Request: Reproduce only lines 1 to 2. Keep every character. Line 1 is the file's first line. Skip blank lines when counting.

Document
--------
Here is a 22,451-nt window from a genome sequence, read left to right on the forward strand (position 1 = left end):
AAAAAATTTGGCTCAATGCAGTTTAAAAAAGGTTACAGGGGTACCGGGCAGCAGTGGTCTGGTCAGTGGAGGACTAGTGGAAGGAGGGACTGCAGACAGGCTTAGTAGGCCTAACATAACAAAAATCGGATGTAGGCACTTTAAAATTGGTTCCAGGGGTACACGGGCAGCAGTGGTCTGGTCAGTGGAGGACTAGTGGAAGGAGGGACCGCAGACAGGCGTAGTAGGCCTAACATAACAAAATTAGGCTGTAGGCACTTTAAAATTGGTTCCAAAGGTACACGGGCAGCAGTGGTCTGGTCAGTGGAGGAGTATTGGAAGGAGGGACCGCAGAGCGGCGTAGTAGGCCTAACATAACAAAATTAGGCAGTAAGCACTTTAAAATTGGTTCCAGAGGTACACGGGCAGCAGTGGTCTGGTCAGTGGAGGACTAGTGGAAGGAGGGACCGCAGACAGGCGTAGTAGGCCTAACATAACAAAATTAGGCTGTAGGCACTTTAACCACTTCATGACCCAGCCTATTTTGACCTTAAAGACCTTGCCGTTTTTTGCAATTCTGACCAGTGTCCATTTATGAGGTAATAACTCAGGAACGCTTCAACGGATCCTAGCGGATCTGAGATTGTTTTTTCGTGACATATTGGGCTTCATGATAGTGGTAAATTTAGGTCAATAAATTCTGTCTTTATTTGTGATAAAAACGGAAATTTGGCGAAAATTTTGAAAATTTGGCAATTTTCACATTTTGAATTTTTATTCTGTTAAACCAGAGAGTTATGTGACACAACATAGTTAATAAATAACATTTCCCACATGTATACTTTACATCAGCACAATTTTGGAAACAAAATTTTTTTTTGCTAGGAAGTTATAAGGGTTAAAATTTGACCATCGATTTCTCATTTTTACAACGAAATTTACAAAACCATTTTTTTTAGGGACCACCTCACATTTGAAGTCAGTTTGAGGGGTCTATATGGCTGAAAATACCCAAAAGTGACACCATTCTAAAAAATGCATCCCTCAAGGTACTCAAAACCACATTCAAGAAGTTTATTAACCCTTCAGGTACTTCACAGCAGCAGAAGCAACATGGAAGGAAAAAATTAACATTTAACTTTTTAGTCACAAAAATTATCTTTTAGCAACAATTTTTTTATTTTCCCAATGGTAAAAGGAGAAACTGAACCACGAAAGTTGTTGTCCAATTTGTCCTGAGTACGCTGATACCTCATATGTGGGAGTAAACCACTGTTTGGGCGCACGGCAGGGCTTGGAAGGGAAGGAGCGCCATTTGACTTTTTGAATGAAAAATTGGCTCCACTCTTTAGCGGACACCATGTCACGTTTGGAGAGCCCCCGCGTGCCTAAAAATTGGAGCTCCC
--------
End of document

Here is a 22,451-nt window from a genome sequence, read left to right on the forward strand (position 1 = left end):
AAAAAATTTGGCTCAATGCAGTTTAAAAAAGGTTACAGGGGTACCGGGCAGCAGTGGTCTGGTCAGTGGAGGACTAGTGGAAGGAGGGACTGCAGACAGGCTTAGTAGGCCTAACATAACAAAAATCGGATGTAGGCACTTTAAAATTGGTTCCAGGGGTACACGGGCAGCAGTGGTCTGGTCAGTGGAGGACTAGTGGAAGGAGGGACCGCAGACAGGCGTAGTAGGCCTAACATAACAAAATTAGGCTGTAGGCACTTTAAAATTGGTTCCAAAGGTACACGGGCAGCAGTGGTCTGGTCAGTGGAGGAGTATTGGAAGGAGGGACCGCAGAGCGGCGTAGTAGGCCTAACATAACAAAATTAGGCAGTAAGCACTTTAAAATTGGTTCCAGAGGTACACGGGCAGCAGTGGTCTGGTCAGTGGAGGACTAGTGGAAGGAGGGACCGCAGACAGGCGTAGTAGGCCTAACATAACAAAATTAGGCTGTAGGCACTTTAACCACTTCATGACCCAGCCTATTTTGACCTTAAAGACCTTGCCGTTTTTTGCAATTCTGACCAGTGTCCATTTATGAGGTAATAACTCAGGAACGCTTCAACGGATCCTAGCGGATCTGAGATTGTTTTTTCGTGACATATTGGGCTTCATGATAGTGGTAAATTTAGGTCAATAAATTCTGTCTTTATTTGTGATAAAAACGGAAATTTGGCGAAAATTTTGAAAATTTGGCAATTTTCACATTTTGAATTTTTATTCTGTTAAACCAGAGAGTTATGTGACACAACATAGTTAATAAATAACATTTCCCACATGTATACTTTACATCAGCACAATTTTGGAAACAAAATTTTTTTTTGCTAGGAAGTTATAAGGGTTAAAATTTGACCATCGATTTCTCATTTTTACAACGAAATTTACAAAACCATTTTTTTTAGGGACCACCTCACATTTGAAGTCAGTTTGAGGGGTCTATATGGCTGAAAATACCCAAAAGTGACACCATTCTAAAAAATGCATCCCTCAAGGTACTCAAAACCACATTCAAGAAGTTTATTAACCCTTCAGGTACTTCACAGCAGCAGAAGCAACATGGAAGGAAAAAATTAACATTTAACTTTTTAGTCACAAAAATTATCTTTTAGCAACAATTTTTTTATTTTCCCAATGGTAAAAGGAGAAACTGAACCACGAAAGTTGTTGTCCAATTTGTCCTGAGTACGCTGATACCTCATATGTGGGAGTAAACCACTGTTTGGGCGCACGGCAGGGCTTGGAAGGGAAGGAGCGCCATTTGACTTTTTGAATGAAAAATTGGCTCCACTCTTTAGCGGACACCATGTCACGTTTGGAGAGCCCCCGCGTGCCTAAAAATTGGAGCTCCC